Larger orbit means that we would have longer years not longer or shorter days.


Yes, assuming that the spin rate has not changed. However what would happen to the month and day indications on my watch if there were more than 365 days in one orbit around the sun. Also the seasons would get out of whack.

Spin rate of planets has nothing to do with the distance to the Sun.
Yes. You have to adjust month and day indications on clocks if earth is moved to a larger orbit.
But a day would still be 24 hours.
And the seasons will be longer.
What happens if they do I have no idea.
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Message 1726588 - Posted: 17 Sep 2015, 21:00:14 UTC

"Months" are an artificial time interval, unlike "days" and "years" which are directly related to the earth's rotation around its own axis and the rotation around the sun's axis respectively.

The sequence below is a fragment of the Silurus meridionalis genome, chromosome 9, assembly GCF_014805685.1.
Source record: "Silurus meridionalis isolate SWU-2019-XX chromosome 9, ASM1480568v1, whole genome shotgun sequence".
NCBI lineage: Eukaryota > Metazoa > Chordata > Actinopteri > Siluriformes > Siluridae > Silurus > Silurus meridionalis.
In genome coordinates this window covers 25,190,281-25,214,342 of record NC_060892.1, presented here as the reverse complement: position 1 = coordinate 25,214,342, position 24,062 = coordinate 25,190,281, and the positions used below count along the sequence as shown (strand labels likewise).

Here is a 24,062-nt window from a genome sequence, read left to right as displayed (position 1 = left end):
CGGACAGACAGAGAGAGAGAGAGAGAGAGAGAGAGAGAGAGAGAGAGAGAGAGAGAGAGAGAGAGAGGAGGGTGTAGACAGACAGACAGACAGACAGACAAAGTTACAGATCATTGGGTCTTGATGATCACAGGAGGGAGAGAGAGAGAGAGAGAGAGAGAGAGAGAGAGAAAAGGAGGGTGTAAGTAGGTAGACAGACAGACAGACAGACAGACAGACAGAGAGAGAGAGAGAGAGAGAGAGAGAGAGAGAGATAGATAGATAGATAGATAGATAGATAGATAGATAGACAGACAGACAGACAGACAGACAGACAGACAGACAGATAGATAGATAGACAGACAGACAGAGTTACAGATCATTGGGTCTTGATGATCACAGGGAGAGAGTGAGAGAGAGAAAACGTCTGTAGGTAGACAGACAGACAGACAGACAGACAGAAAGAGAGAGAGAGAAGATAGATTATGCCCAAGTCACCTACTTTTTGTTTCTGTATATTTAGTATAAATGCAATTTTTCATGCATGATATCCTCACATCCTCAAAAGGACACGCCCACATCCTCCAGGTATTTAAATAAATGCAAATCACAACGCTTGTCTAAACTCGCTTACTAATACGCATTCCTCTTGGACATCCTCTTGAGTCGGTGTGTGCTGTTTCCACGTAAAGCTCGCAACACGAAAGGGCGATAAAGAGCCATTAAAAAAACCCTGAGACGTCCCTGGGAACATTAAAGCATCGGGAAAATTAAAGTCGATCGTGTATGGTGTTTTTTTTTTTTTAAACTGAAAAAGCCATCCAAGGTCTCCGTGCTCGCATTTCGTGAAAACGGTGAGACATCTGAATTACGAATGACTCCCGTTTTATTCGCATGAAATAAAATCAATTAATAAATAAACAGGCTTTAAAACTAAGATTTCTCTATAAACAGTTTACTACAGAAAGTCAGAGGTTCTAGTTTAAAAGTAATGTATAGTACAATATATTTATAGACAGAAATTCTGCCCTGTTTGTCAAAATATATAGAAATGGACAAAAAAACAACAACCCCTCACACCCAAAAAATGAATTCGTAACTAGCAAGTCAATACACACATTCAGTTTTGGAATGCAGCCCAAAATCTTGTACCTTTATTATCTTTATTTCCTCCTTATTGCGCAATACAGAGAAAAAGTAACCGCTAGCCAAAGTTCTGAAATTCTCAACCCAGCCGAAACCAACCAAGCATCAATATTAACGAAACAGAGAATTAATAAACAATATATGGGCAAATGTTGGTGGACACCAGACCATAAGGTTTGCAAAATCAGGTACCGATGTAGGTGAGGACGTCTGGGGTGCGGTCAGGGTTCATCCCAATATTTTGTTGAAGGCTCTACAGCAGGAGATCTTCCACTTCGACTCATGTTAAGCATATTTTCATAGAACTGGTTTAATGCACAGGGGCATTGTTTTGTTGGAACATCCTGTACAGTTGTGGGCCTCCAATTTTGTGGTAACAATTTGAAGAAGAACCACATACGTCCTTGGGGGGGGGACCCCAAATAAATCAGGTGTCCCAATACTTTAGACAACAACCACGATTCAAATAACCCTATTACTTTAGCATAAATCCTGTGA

If you increased the "radius" of the earth's rotation around the sun by say 10%, but kept its own axial rotation rate the same a day would still be 24hours, but the number of days in a year would increase. Thus the calendar would have to have more days in it, which would imply that either a new month would have to be inserted, or the number of days in each month would have to be increased.
As for seasons, these are the result of the axial tilt and the rotation around the sun. Assuming that the tilt stayed more or less the same the seasons would still exist, but they would all be colder as there would be less energy input from the sun.
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Message 1726628 - Posted: 17 Sep 2015, 22:35:55 UTC - in response to Message 1726588.  
Last modified: 17 Sep 2015, 22:36:29 UTC

"Months" are an artificial time interval